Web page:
A Tech Blog on Communications, Energy, Location, Transportation and Logistics.
Search This Blog
Tuesday, May 17, 2016
DARPA Wants an Underwater GPS System for Seafaring Robots
As reported by Wired: WE WOULD BE lost withoutGPS. The Global Positioning System constellation of satellitesstarted life as a military project, but now enables turn-by-turn directions in the palm of your hand, and confidence that it’s almost impossible to get lost as long as you can see the sky.
Underwater, it’s a different story. GPS doesn’t penetrate the briny deep, so Darpa, the Pentagon’s research arm, wants a system that will keep the robots plumbing the oceans on the map, and it’s asking for proposals from industry. The proposed solution also wins this week’s award for best military acronym: “Posyndon,” for Positioning System for Deep Ocean Navigation.
“What they are trying to do here is revolutionize underwater navigation in a way that is similar for what GPS did for above water,” says Neil Adams, director of defense systems at Draper, the non-profit R&D lab that’s working on an answer.
GPS satellites use very high frequency radio waves (in the L band, between one and two GHz), which can’t penetrate more than a few inches of sea water. To navigate, today’s unmanned underwater vehicles (UUVs), like some submarines, usually rely on dead-reckoning: They start out with an accurate fix on their location, then keep track of where they are, based on how far they’ve travelled, how fast, and in which direction.
That works okay for short trips, but long voyages demand the occasional GPS lock. That means popping to the surface, where military vehicles are vulnerable to detection. And dead reckoning requires expensive, power-hungry inertial measurement units. So, yeah, it’s not an ideal system.
A far better technology for underwater communication is acoustic signals—sound waves—at very low frequencies that travel well over long distances. Instead of satellites transmitting radio frequencies, an underwater GPS system could use a constellation of acoustic transmitters—powered underwater beacons, tethered to the seafloor, sending pings that propagate through the water.
A network of transmitters will allow a UUV to hear signals from several beacons at once and triangulate its position—the way our phones listen for signals from multiple GPS satellites. Now Darpa wants someone to find an appropriate type of acoustic technology, and figure out how many beacons you’d need to give good coverage across an entire ocean basin.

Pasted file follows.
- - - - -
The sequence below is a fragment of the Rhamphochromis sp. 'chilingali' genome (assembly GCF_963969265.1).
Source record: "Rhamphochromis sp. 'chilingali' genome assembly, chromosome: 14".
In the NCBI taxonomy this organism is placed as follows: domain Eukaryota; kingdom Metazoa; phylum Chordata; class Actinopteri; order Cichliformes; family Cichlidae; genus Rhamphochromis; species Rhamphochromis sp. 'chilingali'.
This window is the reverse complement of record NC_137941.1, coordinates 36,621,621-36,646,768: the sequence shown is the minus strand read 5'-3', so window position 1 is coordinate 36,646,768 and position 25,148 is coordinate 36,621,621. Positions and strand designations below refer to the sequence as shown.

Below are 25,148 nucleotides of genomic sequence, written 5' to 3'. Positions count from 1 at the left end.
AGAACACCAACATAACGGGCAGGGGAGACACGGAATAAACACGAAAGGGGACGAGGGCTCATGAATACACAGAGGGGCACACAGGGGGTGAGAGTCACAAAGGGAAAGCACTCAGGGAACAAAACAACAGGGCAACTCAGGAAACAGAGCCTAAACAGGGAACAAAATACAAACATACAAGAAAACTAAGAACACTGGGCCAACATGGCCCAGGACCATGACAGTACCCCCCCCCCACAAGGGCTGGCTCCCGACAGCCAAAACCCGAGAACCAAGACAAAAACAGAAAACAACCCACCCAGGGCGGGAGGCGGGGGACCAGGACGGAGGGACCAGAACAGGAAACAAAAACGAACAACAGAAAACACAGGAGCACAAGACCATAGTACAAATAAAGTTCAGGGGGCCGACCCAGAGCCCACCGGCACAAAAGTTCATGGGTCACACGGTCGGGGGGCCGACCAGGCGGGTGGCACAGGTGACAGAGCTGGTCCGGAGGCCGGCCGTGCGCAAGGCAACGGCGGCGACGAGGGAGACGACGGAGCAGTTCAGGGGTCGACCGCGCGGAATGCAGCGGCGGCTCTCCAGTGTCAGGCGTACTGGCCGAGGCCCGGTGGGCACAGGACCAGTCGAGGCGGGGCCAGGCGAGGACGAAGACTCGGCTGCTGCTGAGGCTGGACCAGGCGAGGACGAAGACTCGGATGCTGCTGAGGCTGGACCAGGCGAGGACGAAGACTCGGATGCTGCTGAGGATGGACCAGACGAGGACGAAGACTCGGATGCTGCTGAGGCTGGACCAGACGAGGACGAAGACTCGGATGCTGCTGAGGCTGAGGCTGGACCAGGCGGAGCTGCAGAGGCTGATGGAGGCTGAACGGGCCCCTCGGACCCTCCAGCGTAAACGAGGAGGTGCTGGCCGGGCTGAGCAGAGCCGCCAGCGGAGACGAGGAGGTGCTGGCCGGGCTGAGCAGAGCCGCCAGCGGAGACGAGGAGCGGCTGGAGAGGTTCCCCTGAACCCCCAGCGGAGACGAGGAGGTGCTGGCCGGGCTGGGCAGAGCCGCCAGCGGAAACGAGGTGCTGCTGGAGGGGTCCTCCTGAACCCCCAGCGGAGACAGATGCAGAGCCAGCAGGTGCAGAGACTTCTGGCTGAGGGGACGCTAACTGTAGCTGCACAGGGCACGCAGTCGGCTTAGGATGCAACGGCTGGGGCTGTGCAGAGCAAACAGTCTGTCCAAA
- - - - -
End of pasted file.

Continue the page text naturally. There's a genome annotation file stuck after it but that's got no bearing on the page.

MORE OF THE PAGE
The ocean isn’t the easiest place to work. Posydon’s designers will have to cope with noise pollution, avoiding interference from and with all the other sources of sound in the oceans we make through shipping, drilling, and military exercises. And they need a decent enough data transfer rate to be able to communicate meaningful information to drone-mounted nav systems. Even subtle changes in water temperature can alter the speed of sound. If the signals sent out from the beacons are going to be reliable enough for navigation, whoever’s running things will need a detailed understanding of how the waves propagate through seawater. Draper plans to start with high-fidelity computer “virtual-ocean” models to figure that out, and back it up with real-world tests.
Adams says any proposal will be cognizant of wildlife concerns. Animals like whales, which sound to communicate over long distances, may suffer from the noises humanity already makes. “We had to submit environmental assessment information, and it’s all well within the acceptable parameters,” he says. The proposal states “Darpa intends that execution of the Posydon program obey all applicable laws and regulations protecting marine life.”
Other researchers looking at this question are interested in bathymetric navigation—the comparison of scans of the ocean floor with known maps. Sonar or LIDaR can be used to do that, but both require a line of sight, and for the vehicle to be actively transmitting. With an acoustic system, the vehicles themselves would be passive listeners, waiting for pings. That level of stealth could be vital in military applications.
Civilians, too, could benefit from a reliable way to navigate underwater. Scientific and commercial research missions using UUVs could be easier and quicker, if the vessel didn’t have to regularly surface. That could happen soon: Darpa wants to see at-sea demonstrations by 2018. If it has its way, there soon won’t be anywhere on the planet where you can still get lost.